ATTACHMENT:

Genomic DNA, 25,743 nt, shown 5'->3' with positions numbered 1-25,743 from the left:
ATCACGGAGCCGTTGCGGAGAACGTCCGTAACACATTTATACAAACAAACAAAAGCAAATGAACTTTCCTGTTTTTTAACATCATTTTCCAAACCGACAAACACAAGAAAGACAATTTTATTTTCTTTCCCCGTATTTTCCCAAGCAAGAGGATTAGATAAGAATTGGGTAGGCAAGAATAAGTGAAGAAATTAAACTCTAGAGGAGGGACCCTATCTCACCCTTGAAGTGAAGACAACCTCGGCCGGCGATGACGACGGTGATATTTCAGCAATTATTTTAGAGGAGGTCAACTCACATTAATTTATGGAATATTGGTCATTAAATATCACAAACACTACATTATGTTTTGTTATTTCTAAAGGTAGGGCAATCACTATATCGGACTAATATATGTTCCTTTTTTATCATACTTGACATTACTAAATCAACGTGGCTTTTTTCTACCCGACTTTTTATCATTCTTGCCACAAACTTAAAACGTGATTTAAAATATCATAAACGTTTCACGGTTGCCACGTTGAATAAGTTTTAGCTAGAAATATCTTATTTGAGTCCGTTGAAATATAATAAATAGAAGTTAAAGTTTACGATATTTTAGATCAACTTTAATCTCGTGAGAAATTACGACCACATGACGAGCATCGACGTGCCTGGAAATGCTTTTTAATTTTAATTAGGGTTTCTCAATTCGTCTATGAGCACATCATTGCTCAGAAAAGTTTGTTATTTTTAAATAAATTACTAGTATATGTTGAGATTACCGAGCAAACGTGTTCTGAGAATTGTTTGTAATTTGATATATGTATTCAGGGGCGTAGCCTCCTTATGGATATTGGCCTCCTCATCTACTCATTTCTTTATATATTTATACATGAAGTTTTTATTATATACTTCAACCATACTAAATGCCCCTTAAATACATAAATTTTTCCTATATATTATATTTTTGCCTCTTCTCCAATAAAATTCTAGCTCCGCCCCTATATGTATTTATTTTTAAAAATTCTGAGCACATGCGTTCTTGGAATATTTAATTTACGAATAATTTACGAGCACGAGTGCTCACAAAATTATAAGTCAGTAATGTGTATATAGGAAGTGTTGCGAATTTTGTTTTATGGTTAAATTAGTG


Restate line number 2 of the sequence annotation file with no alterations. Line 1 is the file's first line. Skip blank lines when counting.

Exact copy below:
ATCACGGAGCCGTTGCGGAGAACGTCCGTAACACATTTATACAAACAAACAAAAGCAAATGAACTTTCCTGTTTTTTAACATCATTTTCCAAACCGACAAACACAAGAAAGACAATTTTATTTTCTTTCCCCGTATTTTCCCAAGCAAGAGGATTAGATAAGAATTGGGTAGGCAAGAATAAGTGAAGAAATTAAACTCTAGAGGAGGGACCCTATCTCACCCTTGAAGTGAAGACAACCTCGGCCGGCGATGACGACGGTGATATTTCAGCAATTATTTTAGAGGAGGTCAACTCACATTAATTTATGGAATATTGGTCATTAAATATCACAAACACTACATTATGTTTTGTTATTTCTAAAGGTAGGGCAATCACTATATCGGACTAATATATGTTCCTTTTTTATCATACTTGACATTACTAAATCAACGTGGCTTTTTTCTACCCGACTTTTTATCATTCTTGCCACAAACTTAAAACGTGATTTAAAATATCATAAACGTTTCACGGTTGCCACGTTGAATAAGTTTTAGCTAGAAATATCTTATTTGAGTCCGTTGAAATATAATAAATAGAAGTTAAAGTTTACGATATTTTAGATCAACTTTAATCTCGTGAGAAATTACGACCACATGACGAGCATCGACGTGCCTGGAAATGCTTTTTAATTTTAATTAGGGTTTCTCAATTCGTCTATGAGCACATCATTGCTCAGAAAAGTTTGTTATTTTTAAATAAATTACTAGTATATGTTGAGATTACCGAGCAAACGTGTTCTGAGAATTGTTTGTAATTTGATATATGTATTCAGGGGCGTAGCCTCCTTATGGATATTGGCCTCCTCATCTACTCATTTCTTTATATATTTATACATGAAGTTTTTATTATATACTTCAACCATACTAAATGCCCCTTAAATACATAAATTTTTCCTATATATTATATTTTTGCCTCTTCTCCAATAAAATTCTAGCTCCGCCCCTATATGTATTTATTTTTAAAAATTCTGAGCACATGCGTTCTTGGAATATTTAATTTACGAATAATTTACGAGCACGAGTGCTCACAAAATTATAAGTCAGTAATGTGTATATAGGAAGTGTTGCGAATTTTGTTTTATGGTTAAATTAGTG